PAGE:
19 April 2018
Jim Rollo is Deputy Director of UKTPO, Emeritus Professor of European Economics at the University of Sussex and Associate Fellow, Chatham House. Dr Peter Holmes Reader in Economics at the University of Sussex and Fellow of the UKTPO.
On Wednesday this week, the House of Lords voted that after Brexit a customs union with the EU should not be ruled out. If it remains in the legislation, it would require the government to submit a report to Parliament on the Customs Union option. This blog discusses some of the key issues that would need to be considered in such a report.
A customs union under GATT Art XXIV is an agreement under which partners commit to removing all duties on products originating in each other’s territory and having a common external tariff. This might imply a common collection of customs duties but in some cases (e.g. MERCOSUR) this was not initially done. Customs unions under GATT XXIV cover goods but not services.
A formal customs union may still require border checks, including for tax (esp VAT or other sales tax purposes), technical standards, transport (e.g. cabotage).
We need to remember the difference between being in the European Union Customs Union which only is possible for Members States and territories that are effectively part of a member state (eg Jersey, Monaco) versus having a customs union with the EU, eg Turkey but also San Marino. Even a complete customs union does not by itself achieve frictionless trade amongst signatories. This is because only a customs union combined with elements of the Single Market would obviate the need for border inspections, although a customs union would go some way towards reducing border formalities. At the same time, countries that sign up to a ‘complete’ customs union forgo the ability to set their own external trade policy regime.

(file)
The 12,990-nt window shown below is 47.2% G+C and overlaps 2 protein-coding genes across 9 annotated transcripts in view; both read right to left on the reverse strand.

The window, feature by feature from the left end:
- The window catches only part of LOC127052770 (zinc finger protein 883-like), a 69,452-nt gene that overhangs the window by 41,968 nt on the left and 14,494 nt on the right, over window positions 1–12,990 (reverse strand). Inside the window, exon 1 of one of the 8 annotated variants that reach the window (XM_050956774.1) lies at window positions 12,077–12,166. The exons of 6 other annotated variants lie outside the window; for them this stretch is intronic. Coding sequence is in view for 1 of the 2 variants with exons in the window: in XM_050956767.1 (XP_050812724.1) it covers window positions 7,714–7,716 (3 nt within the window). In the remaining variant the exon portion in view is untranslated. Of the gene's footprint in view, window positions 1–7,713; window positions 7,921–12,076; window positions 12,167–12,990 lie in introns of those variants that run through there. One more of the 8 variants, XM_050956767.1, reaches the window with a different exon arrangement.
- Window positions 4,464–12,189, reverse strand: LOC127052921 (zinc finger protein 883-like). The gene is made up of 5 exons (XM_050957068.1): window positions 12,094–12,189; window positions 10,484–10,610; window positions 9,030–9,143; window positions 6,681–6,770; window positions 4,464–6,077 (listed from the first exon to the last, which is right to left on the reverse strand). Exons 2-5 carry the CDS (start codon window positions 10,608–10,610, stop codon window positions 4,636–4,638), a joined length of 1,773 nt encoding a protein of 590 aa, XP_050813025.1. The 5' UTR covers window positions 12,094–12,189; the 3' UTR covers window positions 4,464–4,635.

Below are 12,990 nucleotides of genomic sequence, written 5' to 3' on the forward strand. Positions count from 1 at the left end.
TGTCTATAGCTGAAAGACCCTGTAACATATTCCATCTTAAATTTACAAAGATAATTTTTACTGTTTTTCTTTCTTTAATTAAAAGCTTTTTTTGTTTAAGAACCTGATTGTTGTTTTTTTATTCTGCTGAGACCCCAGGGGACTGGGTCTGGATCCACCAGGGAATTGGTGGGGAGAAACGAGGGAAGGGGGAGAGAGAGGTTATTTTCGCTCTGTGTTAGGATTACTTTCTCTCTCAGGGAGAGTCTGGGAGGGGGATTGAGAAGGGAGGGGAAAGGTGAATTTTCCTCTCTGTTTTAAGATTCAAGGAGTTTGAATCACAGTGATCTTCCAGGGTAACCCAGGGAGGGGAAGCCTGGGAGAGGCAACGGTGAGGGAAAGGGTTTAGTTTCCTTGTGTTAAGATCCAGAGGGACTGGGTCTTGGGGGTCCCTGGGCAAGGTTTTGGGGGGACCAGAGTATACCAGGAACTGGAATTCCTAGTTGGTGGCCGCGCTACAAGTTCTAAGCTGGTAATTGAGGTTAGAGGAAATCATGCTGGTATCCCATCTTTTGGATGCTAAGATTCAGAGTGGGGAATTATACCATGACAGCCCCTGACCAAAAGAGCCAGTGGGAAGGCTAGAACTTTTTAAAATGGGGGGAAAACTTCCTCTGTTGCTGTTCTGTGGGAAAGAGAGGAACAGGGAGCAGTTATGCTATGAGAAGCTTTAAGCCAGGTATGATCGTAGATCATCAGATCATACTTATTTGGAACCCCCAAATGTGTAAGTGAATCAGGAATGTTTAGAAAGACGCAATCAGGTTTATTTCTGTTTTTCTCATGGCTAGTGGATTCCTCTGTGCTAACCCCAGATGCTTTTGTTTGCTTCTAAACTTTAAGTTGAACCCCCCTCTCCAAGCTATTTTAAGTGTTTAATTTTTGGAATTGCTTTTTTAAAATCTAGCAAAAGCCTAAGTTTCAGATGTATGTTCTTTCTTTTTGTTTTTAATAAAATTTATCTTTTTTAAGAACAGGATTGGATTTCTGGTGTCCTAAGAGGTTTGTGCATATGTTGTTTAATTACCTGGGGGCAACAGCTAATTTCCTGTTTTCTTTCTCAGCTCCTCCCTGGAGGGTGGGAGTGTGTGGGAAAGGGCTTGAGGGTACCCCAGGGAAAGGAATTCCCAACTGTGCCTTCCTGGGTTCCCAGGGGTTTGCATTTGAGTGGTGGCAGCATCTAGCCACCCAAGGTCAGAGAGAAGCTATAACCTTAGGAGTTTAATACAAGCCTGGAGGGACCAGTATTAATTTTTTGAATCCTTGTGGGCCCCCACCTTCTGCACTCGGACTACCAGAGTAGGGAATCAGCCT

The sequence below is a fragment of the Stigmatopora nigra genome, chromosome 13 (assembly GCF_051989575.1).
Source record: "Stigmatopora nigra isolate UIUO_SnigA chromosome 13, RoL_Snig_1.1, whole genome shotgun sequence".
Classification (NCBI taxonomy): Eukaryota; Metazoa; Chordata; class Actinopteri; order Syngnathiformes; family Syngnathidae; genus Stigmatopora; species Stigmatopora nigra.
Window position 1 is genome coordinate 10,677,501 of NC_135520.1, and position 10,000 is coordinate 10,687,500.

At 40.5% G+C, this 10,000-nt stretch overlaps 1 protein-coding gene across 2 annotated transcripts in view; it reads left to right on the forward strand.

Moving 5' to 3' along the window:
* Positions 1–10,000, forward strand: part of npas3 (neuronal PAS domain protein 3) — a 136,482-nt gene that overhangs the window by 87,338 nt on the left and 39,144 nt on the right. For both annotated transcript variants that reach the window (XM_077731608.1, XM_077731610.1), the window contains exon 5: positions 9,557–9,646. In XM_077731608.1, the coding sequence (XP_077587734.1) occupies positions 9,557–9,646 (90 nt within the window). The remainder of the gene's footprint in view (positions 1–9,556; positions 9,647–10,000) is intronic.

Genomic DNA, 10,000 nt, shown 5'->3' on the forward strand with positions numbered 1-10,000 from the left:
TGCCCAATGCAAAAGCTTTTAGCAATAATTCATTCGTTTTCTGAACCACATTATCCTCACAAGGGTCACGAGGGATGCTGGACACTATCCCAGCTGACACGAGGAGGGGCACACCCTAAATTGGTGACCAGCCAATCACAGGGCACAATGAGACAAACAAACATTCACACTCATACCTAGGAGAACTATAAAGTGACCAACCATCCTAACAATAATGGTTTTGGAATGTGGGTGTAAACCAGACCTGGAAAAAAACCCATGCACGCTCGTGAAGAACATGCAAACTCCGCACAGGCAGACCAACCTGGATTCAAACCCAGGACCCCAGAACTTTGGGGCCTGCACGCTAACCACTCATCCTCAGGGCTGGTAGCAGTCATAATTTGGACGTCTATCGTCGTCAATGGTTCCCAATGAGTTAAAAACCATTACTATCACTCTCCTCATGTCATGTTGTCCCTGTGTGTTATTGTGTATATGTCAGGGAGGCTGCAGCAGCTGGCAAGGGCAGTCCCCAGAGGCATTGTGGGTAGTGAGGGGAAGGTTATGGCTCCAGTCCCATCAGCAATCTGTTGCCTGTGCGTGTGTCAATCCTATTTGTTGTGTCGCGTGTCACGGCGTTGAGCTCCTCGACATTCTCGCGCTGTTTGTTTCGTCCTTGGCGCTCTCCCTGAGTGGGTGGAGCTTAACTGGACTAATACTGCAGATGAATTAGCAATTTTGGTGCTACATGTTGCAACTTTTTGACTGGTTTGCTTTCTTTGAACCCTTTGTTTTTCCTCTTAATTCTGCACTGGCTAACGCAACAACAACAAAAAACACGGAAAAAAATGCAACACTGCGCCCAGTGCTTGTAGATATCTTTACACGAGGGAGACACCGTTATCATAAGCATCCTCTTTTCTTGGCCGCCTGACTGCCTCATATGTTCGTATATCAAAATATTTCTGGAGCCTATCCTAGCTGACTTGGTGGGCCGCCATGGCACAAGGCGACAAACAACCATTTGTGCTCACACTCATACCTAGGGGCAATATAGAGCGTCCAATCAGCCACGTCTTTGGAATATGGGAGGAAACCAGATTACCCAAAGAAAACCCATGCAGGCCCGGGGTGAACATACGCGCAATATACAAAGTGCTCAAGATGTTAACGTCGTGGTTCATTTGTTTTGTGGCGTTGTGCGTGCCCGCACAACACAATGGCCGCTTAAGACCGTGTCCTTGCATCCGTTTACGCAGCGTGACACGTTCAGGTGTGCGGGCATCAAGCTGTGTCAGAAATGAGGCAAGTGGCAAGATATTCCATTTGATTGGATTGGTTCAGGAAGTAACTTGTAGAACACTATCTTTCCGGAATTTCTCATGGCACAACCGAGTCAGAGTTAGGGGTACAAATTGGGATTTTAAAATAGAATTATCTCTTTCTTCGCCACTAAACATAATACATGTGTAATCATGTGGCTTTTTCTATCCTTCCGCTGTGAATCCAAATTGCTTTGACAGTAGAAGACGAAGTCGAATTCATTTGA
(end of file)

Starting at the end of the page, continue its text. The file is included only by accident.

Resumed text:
The key decision on a UK-EU customs union would be how complete it would be. GATT Art XXIV requires “substantially all trade” to be covered. This is generally taken to mean about 90% of trade but WTO recognised customs unions often are seriously incomplete. EU Turkey does not cover agriculture and allows anti-dumping duties to be imposed between the two parties. Nor is Turkey included automatically in EU Free Trade Agreements.
Would it include agriculture and fisheries? If not Rules of Origin will be required for excluded sectors and costs of compliance and delay will be incurred.
Would Anti-dumping duties be harmonised? If not, borders are needed; if so WTO compatibility issues arise.
How would trade with third countries be addressed? Turkey is not automatically included in EU Free Trade Agreements (FTAs): wherever there is an exception the CET is necessarily incomplete.
How is tariff revenue shared? Turkey and the EU do not share revenue. East African Community and Southern African Customs Union do. MERCOSUR now shares revenue but previously did not. This is not an issue for FTAs.
A comprehensive customs union including agriculture is a necessary, but not sufficient condition to ensure the absence of hard customs facilities and solve the border issue in Northern Ireland.
Single market participation is needed to avoid technical inspections and tax issues would also have to be dealt with.